ANWR Senate fight takes shape: The Senate Energy and Natural Resources Committee just released the witness list this morning for Thursday's hearing on the new GOP push to allow oil drilling on the coastal plain of Alaska's Arctic National Wildlife Refuge. A dozen people will testify in one of the opening stages of what's slated to be an intense political and, eventually, legal battle.
BP beats expectations: The Financial Times dives into the oil-and-gas giant's third-quarter earnings.
"The UK group reported underlying profits on a replacement cost basis — the measure watched most closely by the market — of $1.87 [billion], compared with $933 [million] in the same period last year. This was much better than the $1.58 [billion] consensus forecast by analysts, according to RBC Capital Markets," the paper reports.
- The company said that its daily oil and gas production in the third quarter averaged 3.6 million barrels of oil equivalent a day, which is 14% more than the same period last year.
As Trump approaches: "China's state oil major Sinopec is evaluating two projects in the United States that could boost Gulf Coast crude oil exports and also expand storage facilities in the Caribbean," Reuters reports ahead of President Trump's visit to China next week.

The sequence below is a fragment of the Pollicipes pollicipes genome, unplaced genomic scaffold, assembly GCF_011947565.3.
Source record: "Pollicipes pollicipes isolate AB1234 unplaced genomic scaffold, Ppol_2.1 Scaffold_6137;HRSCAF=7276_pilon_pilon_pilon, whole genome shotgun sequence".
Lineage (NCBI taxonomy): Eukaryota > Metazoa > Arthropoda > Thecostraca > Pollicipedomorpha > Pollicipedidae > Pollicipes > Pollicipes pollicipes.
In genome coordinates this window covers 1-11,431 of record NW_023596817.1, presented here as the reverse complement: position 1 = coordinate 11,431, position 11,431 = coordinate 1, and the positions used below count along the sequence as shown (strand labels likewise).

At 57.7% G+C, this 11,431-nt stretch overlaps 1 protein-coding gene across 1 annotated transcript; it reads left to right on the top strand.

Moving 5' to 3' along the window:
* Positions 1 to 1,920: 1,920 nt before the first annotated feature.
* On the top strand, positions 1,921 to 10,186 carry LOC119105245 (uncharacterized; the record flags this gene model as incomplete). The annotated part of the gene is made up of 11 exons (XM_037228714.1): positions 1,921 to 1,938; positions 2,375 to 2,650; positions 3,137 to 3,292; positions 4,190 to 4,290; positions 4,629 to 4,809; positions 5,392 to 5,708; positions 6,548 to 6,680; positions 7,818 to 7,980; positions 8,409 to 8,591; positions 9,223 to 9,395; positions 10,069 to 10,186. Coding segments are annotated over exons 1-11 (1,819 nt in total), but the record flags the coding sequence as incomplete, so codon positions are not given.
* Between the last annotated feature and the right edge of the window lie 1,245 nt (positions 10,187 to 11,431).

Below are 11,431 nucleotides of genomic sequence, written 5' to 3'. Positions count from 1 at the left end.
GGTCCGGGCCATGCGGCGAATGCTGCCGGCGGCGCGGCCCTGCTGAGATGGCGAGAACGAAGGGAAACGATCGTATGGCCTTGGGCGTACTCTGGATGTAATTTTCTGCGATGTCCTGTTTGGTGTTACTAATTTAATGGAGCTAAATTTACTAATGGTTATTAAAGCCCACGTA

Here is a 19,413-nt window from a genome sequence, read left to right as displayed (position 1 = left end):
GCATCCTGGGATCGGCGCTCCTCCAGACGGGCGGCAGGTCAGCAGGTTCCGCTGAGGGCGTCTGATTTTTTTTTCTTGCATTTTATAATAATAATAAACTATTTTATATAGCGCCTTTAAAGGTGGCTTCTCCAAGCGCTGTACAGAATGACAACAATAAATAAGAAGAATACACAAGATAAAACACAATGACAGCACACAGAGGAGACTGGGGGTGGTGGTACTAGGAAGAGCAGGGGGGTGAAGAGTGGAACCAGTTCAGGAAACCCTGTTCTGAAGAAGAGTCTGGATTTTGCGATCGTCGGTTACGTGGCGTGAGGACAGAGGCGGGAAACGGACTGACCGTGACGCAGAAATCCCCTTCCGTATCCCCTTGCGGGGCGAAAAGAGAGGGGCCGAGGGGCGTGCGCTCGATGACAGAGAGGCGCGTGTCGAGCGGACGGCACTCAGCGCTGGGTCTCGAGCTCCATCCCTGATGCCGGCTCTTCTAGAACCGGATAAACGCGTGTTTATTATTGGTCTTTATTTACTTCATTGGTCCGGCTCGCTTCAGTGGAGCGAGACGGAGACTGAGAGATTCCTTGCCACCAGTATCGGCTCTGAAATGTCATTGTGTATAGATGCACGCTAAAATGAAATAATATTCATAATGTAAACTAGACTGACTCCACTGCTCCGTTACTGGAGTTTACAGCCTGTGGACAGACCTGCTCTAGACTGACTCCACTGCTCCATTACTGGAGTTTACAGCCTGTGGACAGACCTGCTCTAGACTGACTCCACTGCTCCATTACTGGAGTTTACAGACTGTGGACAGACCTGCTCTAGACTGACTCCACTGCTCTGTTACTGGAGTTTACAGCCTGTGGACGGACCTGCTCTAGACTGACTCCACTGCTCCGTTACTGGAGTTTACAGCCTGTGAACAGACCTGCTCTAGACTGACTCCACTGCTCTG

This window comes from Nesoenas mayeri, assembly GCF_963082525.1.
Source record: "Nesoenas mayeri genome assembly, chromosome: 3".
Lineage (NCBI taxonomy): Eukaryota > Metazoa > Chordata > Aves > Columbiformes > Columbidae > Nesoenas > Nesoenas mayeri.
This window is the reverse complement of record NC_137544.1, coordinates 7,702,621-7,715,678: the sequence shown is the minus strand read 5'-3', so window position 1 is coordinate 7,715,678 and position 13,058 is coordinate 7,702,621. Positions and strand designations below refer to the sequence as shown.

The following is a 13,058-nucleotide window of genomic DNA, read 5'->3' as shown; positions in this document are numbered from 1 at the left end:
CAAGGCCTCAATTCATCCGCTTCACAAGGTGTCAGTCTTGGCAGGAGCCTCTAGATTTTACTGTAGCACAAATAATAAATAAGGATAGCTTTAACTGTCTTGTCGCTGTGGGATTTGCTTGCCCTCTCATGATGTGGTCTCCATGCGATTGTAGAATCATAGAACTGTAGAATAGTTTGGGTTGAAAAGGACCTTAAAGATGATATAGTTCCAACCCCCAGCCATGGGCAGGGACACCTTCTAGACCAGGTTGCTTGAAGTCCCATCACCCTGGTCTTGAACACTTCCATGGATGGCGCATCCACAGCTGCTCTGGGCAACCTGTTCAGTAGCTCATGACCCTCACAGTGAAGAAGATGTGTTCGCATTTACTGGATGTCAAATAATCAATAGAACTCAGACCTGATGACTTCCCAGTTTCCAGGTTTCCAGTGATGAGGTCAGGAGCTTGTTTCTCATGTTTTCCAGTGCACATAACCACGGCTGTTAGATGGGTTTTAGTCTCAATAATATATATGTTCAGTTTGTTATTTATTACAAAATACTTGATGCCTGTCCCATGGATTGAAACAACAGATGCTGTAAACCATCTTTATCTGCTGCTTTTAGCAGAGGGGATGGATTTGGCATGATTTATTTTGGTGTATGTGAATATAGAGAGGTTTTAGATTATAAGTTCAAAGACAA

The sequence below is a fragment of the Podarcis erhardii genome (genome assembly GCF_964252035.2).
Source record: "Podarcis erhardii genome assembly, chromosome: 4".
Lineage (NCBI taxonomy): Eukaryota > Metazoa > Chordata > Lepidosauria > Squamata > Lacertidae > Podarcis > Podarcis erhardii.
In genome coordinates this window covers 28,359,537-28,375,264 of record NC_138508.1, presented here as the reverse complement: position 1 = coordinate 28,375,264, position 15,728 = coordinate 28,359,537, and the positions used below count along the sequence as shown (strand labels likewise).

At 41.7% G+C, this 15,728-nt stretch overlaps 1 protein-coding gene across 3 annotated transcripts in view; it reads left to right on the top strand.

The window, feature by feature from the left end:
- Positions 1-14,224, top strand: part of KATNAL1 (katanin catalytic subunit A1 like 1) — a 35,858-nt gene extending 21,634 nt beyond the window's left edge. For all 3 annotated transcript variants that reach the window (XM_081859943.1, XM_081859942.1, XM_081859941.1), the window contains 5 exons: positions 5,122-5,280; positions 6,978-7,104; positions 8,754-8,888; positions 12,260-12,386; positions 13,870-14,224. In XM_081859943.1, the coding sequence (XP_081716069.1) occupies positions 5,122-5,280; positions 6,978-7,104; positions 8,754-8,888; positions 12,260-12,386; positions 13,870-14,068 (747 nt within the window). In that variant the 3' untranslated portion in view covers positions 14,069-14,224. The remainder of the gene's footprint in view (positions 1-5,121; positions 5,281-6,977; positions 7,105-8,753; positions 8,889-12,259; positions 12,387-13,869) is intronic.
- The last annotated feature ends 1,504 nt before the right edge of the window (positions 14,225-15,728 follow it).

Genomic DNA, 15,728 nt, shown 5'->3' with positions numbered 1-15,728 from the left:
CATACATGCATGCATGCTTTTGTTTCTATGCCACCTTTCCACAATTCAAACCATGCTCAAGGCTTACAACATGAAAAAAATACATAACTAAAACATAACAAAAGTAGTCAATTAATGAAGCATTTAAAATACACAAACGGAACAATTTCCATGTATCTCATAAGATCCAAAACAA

- Their piece notes that "U.S.-China energy trade likely to feature prominently during Trump's visit."
Shale's behavior: Via the National Bureau of Economic Research, Duke University experts, including former Energy Information Administration chief Richard Newell, look at how the U.S. shale patch might respond to varying levels of price increases. They see potential for big production gains relatively fast, but not enough to make the U.S. a true "swing producer" in the way that Saudi Arabia traditionally has been. Bottom line...
- "Our simulations suggest that if oil prices were to rise from $50 to $80 per barrel, U.S. production could ramp up production by 0.5 million barrels per day in 6 months, 1.2 million in 1 year, 2 million in 2 years, and 3 million in 5 years."
- "These represent significant increases in context of the global market, suggesting a significantly larger role for U.S. incremental supply than before the shale revolution. However, the response still takes more time to arise than is typically considered for a 'swing producer,' referring to a supplier able to increase production quickly, within 30 to 90 days."
Exxon: "Federal officials are close to a settlement with Exxon Mobil Corp. over air pollution charges against the oil giant," AP reports, noting a settlement could come as soon as this week.